“Confound that fellow Kinsley!” he muttered, as he threw off his overcoat. “All his silly suggestions and melodramatic ideas have given me a fit of nerves. I am going to bed, and I am going to sleep. That couldn’t have been a light I saw at all. I couldn’t have heard anything. I am going to sleep.”
Hamel awoke to find his room filled with sunshine and a soft wind blowing in through the open window. There was a pleasant odour of coffee floating up from the kitchen. He looked at his watch—it was past eight o’clock. The sea was glittering and bespangled with sunlight. He found among his scanty belongings a bathing suit, and, wrapped in his overcoat, hurried down-stairs.
“Breakfast in half an hour, Mrs. Cox,” he called out.
She stood at the door, watching him as he stepped across the pebbles and plunged in. For a few moments he swam. Then he turned over on his back. The sunlight was gleaming from every window of St. David’s Hall. He even fancied that upon the terrace he could see a white-clad figure looking towards him. He turned over and swam once more. From her place in the doorway Mrs. Cox called out to him.
“Mind the Dagger Rocks, sir!”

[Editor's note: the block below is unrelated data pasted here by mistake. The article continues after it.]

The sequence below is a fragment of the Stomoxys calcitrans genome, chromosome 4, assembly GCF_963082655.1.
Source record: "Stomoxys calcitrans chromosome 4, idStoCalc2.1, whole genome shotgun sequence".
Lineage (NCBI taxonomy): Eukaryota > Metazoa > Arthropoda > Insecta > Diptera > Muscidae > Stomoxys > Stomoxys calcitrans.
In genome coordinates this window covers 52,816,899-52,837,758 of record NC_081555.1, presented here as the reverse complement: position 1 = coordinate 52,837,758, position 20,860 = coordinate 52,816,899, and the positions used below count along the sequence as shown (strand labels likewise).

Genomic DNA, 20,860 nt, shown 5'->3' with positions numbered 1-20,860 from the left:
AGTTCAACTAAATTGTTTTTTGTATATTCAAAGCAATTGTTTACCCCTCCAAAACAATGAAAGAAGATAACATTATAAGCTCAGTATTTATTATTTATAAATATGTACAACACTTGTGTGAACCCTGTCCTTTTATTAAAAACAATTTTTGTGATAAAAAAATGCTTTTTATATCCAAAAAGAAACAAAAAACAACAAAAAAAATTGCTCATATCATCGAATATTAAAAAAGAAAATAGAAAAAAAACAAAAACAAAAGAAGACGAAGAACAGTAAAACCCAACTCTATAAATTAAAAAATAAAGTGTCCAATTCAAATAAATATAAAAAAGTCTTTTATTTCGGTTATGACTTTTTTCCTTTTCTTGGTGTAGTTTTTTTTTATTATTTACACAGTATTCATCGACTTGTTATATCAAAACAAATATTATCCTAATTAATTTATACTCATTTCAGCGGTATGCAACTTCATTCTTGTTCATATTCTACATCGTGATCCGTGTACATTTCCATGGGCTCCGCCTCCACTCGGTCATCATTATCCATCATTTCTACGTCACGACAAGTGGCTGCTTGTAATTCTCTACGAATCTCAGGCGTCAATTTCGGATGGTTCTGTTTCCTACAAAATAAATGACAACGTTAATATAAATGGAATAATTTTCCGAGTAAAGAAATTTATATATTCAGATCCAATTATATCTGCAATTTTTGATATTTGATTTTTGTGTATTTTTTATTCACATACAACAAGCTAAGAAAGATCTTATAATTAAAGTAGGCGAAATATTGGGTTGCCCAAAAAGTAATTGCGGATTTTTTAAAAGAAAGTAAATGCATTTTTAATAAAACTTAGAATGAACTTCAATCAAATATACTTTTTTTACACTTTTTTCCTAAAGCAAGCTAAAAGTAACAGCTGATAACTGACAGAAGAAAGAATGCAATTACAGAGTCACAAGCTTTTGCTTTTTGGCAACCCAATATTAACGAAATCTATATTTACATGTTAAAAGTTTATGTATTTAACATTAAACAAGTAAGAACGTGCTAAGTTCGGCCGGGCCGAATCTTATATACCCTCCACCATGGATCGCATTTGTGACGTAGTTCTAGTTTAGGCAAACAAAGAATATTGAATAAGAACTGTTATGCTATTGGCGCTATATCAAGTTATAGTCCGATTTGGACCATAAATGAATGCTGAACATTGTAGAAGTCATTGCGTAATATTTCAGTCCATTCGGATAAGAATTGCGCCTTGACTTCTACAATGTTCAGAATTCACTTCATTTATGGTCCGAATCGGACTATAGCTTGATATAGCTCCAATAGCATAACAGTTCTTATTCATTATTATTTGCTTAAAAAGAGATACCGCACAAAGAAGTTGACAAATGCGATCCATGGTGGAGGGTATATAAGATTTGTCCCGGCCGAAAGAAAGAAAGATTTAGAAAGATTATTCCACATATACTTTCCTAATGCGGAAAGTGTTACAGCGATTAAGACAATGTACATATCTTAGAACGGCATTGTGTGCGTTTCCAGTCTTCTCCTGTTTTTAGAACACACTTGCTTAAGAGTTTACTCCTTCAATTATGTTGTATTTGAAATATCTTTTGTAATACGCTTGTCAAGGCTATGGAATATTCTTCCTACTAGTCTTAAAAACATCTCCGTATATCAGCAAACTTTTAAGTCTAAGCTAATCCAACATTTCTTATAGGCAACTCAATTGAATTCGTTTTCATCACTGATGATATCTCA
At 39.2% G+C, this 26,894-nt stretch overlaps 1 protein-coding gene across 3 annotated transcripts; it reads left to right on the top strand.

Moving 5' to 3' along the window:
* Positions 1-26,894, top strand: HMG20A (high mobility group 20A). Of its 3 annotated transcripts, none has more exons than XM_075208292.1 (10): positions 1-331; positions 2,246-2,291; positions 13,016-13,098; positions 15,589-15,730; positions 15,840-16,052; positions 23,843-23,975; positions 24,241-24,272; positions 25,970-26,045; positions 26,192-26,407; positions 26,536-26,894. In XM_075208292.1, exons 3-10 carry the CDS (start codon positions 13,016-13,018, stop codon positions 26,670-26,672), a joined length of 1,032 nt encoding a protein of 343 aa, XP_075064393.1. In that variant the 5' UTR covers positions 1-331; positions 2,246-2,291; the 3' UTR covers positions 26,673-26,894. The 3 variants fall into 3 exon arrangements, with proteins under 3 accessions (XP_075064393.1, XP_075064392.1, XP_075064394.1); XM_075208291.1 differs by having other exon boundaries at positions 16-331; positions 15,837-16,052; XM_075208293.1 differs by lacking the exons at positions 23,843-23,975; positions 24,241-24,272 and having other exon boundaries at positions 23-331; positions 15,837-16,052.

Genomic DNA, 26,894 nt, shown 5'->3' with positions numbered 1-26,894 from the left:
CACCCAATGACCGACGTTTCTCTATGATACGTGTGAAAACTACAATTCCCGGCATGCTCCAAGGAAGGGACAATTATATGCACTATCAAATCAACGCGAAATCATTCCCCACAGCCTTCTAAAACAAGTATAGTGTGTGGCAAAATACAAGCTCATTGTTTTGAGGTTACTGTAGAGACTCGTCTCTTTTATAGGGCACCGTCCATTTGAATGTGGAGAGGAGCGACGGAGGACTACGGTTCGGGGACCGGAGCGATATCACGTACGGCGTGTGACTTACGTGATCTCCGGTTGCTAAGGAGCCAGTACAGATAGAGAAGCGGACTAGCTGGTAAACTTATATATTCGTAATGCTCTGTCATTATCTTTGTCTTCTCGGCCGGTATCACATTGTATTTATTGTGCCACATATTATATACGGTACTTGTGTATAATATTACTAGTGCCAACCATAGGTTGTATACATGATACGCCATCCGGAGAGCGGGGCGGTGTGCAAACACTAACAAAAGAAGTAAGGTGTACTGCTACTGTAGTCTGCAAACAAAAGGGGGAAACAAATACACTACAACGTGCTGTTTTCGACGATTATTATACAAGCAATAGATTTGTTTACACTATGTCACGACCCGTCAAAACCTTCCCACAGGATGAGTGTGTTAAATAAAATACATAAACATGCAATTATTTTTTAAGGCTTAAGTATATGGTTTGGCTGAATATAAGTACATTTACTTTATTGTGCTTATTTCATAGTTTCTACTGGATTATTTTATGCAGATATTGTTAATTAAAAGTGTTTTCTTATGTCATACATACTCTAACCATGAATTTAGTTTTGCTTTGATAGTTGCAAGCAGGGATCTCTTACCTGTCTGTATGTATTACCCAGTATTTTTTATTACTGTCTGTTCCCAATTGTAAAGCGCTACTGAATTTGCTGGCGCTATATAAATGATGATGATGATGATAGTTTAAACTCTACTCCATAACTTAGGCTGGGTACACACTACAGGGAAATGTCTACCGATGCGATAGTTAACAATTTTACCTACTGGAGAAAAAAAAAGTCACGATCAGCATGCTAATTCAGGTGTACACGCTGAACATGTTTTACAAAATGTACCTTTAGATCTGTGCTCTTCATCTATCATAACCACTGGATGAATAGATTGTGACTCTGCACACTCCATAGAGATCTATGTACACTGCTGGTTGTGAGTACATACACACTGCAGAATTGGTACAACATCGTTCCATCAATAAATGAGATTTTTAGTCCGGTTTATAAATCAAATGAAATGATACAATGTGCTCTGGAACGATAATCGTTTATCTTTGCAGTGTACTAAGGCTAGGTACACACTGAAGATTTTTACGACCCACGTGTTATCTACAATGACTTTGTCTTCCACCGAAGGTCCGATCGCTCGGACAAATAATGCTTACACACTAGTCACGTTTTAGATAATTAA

He waved his hand. The splendid exhilaration of the salt water seemed to give him unlimited courage. He dived, but the woman’s cry of fear soon recalled him. Presently he swam to shore and hurried up the beach. Mrs. Cox, with a sigh of relief, disappeared into the kitchen.
“Those rocks on your nerves again, Mrs. Cox?” he asked, good-humouredly, as he took his place at the breakfast table a quarter of an hour later.
“It’s only us who live here, sir,” she answered, “who know how terrible they are. There’s one—it comes up like my hand—a long spike. A boat once struck upon that, and it’s as though it’d been sawn through the middle.”
“I must have a look at them some day,” he declared. “I am going to work this morning, Mrs. Cox. Lunch at one o’clock.”
He took rugs and established himself with a pile of books at the back of a grassy knoll, sheltered from the wind, with the sea almost at his feet. He sharpened his pencil and numbered the page of his notebook. Then he looked up towards the Hall garden and found himself dreaming. The sunshine was delicious, and a gentle optimism seemed to steal over him.
“I am a fool!” he murmured to himself. “I am catching some part of these people’s folly. Mr. Fentolin is only an ordinary, crotchety invalid with queer tastes. On the big things he is probably like other men. I shall go to him this morning.”
A sea-gull screamed over his head. Little, brown sailed fishing-boats came gliding down the harbourway. A pleasant, sensuous joyfulness seemed part of the spirit of the day. Hamel stretched himself out upon the dry sand.